This happens for some reasons that well discuss more deeply throughout the article. Conditions like bipolar disorder are the most common, though stress, substance use, and in some cases, seasonal change can also cause manic episodes.

If your healthcare provider determines that a mental health condition is causing your manic episodes, he or she may prescribe prescription medication. Most of these prescription medications work by balancing your brain chemistry to limit episodes or reduce their severity.

There are some things that you can do to help to manage manic episodes without medication, including diet and lifestyle changes. Some people also find that counseling or talk therapy helps them to recognize and manage their manic episodes.

However, if your manic episodes are caused by a mental health condition like bipolar disorder, these measures may not be enough on their own.

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What Are The Symptoms Of Mania

Symptoms of a manic episode

  • Having an abnormally high level of activity or energy.
  • Feeling extremely happy or excited even euphoric.
  • Not sleeping or only getting a few hours of sleep but still feeling rested.
  • Having an inflated self-esteem, thinking youre invincible.
  • Being more talkative than usual. Talking so much and so fast that others cant interrupt.
  • Having racing thoughts having lots of thoughts on lots of topics at the same time .
  • Being easily distracted by unimportant or unrelated things.
  • Being obsessed with and completely absorbed in an activity.
  • Displaying purposeless movements, such as pacing around your home or office or fidgeting when youre sitting.
  • Showing impulsive behavior that can lead to poor choices, such as buying sprees, reckless sex or foolish business investments.

Psychotic symptoms of a manic episode

  • Delusions. Delusions are false beliefs or ideas that are incorrect interpretations of information. An example is a person thinking that everyone they see is following them.
  • Hallucinations. Having a hallucination means you see, hear, taste, smell or feel things that arent really there. An example is a person hearing the voice of someone and talking to them when theyre not really there.

What Steps Can I Take To Better Cope With Or Manage My Mania

Although episodes of mania cant always be prevented, you can make a plan to better manage your symptoms and prevent them from getting worse when you feel a manic episode may be starting.

Some ideas to try during this time include:

  • Avoid stimulating activities and environment such as loud or busy places or bright places. Instead choose calm and relaxing activities and environments.
  • Stick to routines. Go to bed at a set time, even if youre not tired. Also, stick to the same times for eating meals, taking medications and exercising.
  • Limit the number of social contacts to keep you from getting too stimulated and excited.
  • Postpone making any major life decisions and big purchases.
  • Avoid people and situations that might tempt you to make poor or risky choices, such as taking recreational drugs or drinking alcohol.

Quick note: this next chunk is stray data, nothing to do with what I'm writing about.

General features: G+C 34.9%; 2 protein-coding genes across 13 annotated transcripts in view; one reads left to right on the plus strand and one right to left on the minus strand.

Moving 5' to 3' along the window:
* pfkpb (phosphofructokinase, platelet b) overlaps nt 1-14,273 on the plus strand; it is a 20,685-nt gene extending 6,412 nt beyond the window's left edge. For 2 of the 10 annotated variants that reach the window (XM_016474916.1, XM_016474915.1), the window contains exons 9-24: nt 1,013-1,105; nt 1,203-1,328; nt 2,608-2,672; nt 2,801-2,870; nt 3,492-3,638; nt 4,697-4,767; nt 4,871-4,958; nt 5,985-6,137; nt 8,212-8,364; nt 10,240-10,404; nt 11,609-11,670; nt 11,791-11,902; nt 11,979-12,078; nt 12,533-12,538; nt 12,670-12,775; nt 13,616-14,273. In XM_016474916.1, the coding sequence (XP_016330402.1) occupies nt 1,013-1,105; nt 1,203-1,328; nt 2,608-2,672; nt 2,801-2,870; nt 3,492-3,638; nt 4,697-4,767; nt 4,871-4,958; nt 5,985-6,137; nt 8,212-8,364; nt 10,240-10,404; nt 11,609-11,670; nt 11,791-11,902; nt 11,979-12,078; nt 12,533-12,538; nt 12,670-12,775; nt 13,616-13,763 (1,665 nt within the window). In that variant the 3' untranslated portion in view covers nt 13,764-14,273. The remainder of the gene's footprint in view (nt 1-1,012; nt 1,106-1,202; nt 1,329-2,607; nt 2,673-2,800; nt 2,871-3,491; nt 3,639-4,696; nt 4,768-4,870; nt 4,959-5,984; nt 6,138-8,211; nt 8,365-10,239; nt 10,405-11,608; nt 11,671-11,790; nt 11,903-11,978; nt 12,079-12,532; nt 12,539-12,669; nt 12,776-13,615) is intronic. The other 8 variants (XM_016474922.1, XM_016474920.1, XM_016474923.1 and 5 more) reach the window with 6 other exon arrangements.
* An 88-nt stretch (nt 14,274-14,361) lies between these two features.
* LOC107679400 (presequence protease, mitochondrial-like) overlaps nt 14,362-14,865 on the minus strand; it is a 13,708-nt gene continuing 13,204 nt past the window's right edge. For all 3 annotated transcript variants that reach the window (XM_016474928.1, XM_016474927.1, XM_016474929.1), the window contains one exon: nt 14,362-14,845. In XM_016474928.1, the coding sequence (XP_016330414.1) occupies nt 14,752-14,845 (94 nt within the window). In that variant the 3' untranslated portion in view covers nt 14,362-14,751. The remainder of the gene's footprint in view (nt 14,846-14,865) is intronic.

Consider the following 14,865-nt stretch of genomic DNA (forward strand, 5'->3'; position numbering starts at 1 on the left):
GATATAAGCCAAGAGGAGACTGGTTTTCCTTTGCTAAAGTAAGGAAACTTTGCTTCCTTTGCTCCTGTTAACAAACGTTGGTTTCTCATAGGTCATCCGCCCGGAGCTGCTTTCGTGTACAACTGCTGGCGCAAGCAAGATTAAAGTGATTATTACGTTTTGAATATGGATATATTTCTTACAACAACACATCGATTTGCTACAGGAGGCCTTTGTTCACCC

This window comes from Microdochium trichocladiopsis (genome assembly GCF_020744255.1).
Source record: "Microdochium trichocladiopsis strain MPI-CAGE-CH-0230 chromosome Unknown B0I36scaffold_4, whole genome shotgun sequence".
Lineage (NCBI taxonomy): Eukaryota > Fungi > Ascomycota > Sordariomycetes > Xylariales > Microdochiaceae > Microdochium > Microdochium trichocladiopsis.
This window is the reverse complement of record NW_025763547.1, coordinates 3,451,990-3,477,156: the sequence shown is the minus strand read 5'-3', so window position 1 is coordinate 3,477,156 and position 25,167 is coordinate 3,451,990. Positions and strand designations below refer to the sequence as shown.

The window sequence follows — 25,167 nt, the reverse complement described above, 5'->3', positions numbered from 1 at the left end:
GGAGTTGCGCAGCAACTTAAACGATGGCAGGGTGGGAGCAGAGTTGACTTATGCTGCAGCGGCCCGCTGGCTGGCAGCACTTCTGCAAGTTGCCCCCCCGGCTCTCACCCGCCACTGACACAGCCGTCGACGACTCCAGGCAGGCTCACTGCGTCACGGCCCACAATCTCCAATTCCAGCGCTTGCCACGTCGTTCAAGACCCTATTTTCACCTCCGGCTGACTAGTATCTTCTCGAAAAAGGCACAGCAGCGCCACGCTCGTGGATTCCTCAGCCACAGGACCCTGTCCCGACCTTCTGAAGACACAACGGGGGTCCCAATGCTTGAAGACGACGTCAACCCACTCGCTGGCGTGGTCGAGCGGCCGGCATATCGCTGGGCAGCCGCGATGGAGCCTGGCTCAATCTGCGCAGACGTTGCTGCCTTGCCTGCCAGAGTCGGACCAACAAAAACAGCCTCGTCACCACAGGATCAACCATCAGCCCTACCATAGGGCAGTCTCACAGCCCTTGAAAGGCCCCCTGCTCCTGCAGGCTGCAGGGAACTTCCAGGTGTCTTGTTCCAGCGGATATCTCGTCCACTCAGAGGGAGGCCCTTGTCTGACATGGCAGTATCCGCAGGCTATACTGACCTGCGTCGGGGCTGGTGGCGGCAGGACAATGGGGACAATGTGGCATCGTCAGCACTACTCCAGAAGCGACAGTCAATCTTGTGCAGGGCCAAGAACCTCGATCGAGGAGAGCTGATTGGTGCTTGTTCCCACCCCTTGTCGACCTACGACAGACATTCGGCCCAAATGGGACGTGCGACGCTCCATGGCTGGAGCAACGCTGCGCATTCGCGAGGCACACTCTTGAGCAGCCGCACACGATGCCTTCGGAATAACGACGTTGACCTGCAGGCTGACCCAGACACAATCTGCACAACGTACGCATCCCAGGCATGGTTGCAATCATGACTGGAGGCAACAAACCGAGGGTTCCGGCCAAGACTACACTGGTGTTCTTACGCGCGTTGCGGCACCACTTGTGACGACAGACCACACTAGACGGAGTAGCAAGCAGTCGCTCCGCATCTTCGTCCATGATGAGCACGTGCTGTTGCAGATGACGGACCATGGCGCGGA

• Consider selecting someone to manage your finances during a manic episode.

If you ever have thoughts of harming yourself, tell family or friends, call you healthcare provider or contact the National Suicide Prevention Lifeline at 800-273- . Counselors are available 24/7.

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What Is A Major Depressive Episode

Major depression is a mood state thats characterized by low energy levels, low mood, and feelings of despair or hopelessness. Depression is one of the most common mental health issues in the United States after anxiety disorders.

When it comes to bipolar disorder, major depression is identified by a set of symptoms similar to a manic episode. The DSM outlines nine symptoms of depression, and you need to experience five or more of them for it to be considered a major depressive episode. The symptoms include:

In addition to experiencing at least five of these symptoms, one of them has to be the first or second symptom. A low mood and the loss of interest in activities are definitive symptoms of a major depressive episode.

What Are The Triggers Of Manic Episodes

What Are Mixed Episodes In Bipolar Disorder? | Mental Health 101 | Kati Morton

Manic episode triggers are unique to each person. Youll have to become a bit of a detective and monitor your mood and start to track how you feel before an episode and when it occurs. Ask family and close friends who you trust and have close contact with to help identify your triggers. As outside observers, they may notice changes from your usual behavior more easily than you do.

Knowing your triggers can help you prepare for an episode, lessen the effect of an episode or prevent it from happening at all.

Common triggers to be aware of include:

  • A highly stimulating situation or environment .
  • A major life change .
  • Lack of sleep.
  • Substance use, such as recreational drugs or alcohol.

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How Do Doctors Treat It

Although there’s no cure for bipolar disorder, treatment can help stabilize moods and help the person manage and control symptoms. Like other teens with long-lasting medical conditions , teens with bipolar disorder need to work closely with their doctors and other medical professionals to treat it.

This team of medical professionals, together with the teen and family, develop what is called a treatment plan. Teens with bipolar disorder will probably receive medication, such as a mood stabilizer, from a psychiatrist or other medical doctor. A psychologist or other type of counselor will provide counseling or psychotherapy for the teen and his or her family. Doctors will watch the symptoms closely and offer additional treatment advice if necessary.

Can Bipolar Turn Into Depression

While one disorder cannot evolve into or become another, its possible that someone diagnosed with depression experiences the symptoms of bipolar disorder later in life1, or that someone with bipolar is misdiagnosed initially with major depressive disorder, because of the similarity of the disorders symptoms.